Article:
PLEISTOCENE PALEOSOLS OF ITALY: PEDOSTRATIGRAPHY, GENESIS, PALEOCLIMATE AND GEOARCHAEOLOGY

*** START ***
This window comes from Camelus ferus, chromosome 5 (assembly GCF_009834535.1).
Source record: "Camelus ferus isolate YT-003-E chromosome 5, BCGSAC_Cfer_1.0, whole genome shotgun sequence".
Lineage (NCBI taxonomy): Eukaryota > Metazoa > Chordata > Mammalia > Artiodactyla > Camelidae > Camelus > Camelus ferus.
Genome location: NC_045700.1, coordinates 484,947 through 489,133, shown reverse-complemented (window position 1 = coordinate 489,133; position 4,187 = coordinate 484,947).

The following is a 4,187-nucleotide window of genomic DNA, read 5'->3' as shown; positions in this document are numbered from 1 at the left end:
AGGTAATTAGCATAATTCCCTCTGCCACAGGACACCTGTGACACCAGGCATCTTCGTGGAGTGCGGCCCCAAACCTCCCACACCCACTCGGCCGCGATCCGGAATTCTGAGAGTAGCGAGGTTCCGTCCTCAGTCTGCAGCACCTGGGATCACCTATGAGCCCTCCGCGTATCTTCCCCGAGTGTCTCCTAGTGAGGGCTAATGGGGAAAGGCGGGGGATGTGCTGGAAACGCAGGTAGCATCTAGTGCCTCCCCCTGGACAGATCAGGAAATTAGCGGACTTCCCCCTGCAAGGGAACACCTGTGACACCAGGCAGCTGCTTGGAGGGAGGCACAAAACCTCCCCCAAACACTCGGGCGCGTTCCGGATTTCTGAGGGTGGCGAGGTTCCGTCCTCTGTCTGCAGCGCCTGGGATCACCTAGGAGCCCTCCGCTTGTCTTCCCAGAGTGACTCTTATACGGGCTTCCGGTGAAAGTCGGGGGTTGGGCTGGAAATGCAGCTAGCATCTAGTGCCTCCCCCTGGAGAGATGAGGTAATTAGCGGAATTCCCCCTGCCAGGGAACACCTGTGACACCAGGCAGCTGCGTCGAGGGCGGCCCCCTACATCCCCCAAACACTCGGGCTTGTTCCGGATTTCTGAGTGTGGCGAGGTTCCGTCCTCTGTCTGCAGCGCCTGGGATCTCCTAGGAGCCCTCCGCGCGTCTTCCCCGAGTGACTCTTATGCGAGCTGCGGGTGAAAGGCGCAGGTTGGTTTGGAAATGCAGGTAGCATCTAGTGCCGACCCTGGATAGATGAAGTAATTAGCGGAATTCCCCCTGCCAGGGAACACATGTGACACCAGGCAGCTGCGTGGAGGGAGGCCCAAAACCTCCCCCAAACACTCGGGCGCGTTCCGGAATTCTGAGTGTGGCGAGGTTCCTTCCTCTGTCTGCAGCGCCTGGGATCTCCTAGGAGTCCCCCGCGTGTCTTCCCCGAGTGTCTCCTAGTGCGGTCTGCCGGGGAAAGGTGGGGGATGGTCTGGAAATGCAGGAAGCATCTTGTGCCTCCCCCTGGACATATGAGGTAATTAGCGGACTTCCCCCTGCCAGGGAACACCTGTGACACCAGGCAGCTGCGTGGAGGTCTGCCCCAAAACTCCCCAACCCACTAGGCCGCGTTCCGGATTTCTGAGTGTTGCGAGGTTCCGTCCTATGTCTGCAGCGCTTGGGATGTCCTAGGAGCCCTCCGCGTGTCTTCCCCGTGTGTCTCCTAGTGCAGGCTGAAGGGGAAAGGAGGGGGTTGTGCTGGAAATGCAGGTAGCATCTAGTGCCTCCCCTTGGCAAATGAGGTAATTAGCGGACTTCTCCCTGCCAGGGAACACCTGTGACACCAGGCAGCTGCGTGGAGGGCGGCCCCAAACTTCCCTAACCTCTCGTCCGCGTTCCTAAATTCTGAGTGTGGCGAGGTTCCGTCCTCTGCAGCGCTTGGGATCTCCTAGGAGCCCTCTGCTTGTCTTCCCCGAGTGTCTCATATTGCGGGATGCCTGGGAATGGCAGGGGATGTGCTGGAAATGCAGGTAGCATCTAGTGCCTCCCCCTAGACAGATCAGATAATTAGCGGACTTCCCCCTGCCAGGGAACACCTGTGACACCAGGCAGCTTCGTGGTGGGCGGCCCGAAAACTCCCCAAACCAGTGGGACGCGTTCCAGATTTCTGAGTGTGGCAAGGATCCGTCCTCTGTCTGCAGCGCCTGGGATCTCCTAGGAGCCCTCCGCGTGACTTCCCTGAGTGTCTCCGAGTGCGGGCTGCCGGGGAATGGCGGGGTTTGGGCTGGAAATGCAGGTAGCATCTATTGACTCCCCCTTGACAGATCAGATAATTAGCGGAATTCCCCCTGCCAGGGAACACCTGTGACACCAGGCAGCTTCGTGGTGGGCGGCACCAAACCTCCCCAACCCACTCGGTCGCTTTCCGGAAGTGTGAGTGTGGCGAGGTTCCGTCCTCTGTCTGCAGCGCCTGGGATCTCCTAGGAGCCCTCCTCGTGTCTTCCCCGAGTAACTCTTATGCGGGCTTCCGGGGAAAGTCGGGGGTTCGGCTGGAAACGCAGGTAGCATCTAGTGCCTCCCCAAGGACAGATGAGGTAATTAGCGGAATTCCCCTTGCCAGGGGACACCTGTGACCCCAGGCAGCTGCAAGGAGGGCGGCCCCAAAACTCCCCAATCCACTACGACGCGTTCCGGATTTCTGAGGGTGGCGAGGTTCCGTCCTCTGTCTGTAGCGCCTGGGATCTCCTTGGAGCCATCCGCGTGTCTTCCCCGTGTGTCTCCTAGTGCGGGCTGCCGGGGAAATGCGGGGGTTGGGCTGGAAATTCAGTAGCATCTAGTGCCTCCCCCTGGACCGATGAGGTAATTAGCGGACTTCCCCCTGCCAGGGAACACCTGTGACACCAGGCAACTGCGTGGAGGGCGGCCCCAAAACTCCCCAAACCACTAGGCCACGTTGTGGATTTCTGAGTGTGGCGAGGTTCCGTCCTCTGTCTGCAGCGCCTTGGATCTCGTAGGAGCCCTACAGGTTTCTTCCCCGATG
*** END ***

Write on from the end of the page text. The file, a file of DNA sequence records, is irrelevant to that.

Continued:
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This paper provides the first comprehensive, critical review on Pleistocene paleosols of Italy over about the last for decades. We summarize methodological approaches and major scientific findings from case studies throughout Italy, in both natural and archaeological environments. Many researchers showed the relevance of paleosols as pedostratigraphic and chronostratigraphic markers, useful for cross-correlations, geological mapping and reconstruction of the geomorphological evolution of Quaternary landscapes. They introduced and applied concepts of pedostratigraphic level, geosol or pedocomplex to reconstruct paleotopographies over time and space. We also discuss the value of paleosols that received distal volcanic input from Pleistocene explosive eruptions as (crypto)tephrostratigraphic markers, along with the neogenesis of short-range order minerals and development of andic properties as paleoenvironmental proxies. Several authors explored the effect of time and duration of exposure of parent materials to pedogenesis on the degree and direction of soil development as observed in soil chronosequence studies. Several among these studies revealed the efficiency of pedogenic iron forms to compare stages of soil formation with age. Many studies emphasized the potential of paleosols for paleoclimatic and paleoenvironmental reconstructions, often achieved through combining different analytical techniques and natural archives, among which the role of micromorphology gained considerable importance. Prominent clay illuviation and rubification due to hematite formation were interpreted as diagnostic of warm and humid paleoclimates, typical of Pleistocene interglacials. Illuviation of coarser particles, platy, lenticular or cuboid pedogenic structures, banded fabric, ice wedge casts and other macro- and microscale features were considered as indicative of past seasonal freezing in colder environments during Pleistocene glacial stages, when also loess deposition took place in northern Italy. With respect to secondary carbonate accumulation, some papers invoked cold and dry climatic shifts during glacials or stadials, although this feature may reflect a wide range of paleoclimatic conditions. An interesting discussion arose on the complex genesis of fragipans, plinthite and petroplinthite. Other case studies focused on paleosols in geoarchaeological contexts, dealing with the relations between human settlement, impact and adaptation to geological, geomorphological, paleoclimatic and paleoenvironmental dynamics. Worth mentioning are also the assessment of paleosol quality as geoheritage, with respect to fertility for agricultural purposes and their pollution with potentially toxic elements, given the uniqueness and irreproducibility of specific pedogenic properties. Other novel aspects and applications concern geotechnical and construction purposes, such as the suitability of certain paleosols for building foundations and the evaluation of the response to seismic events in urban areas. We draw further attention on key issues regarding the paleopedological approach, addressed by various authors or still needing investigations. A common problem arises from the lack of some genetic horizons after erosion, overprinting by younger pedogenesis due to surface exposure or changes in soil properties after burial, poor resilience of paleosols with respect to natural and anthropogenic threats, because of the long time required for acquiring specific properties. Their multifaceted nature represents a valuable tool for predicting the potential responses of the Earth system to forthcoming scenarios and providing best-suited strategies for sustainable land planning, adaptation and mitigation of geological hazards.
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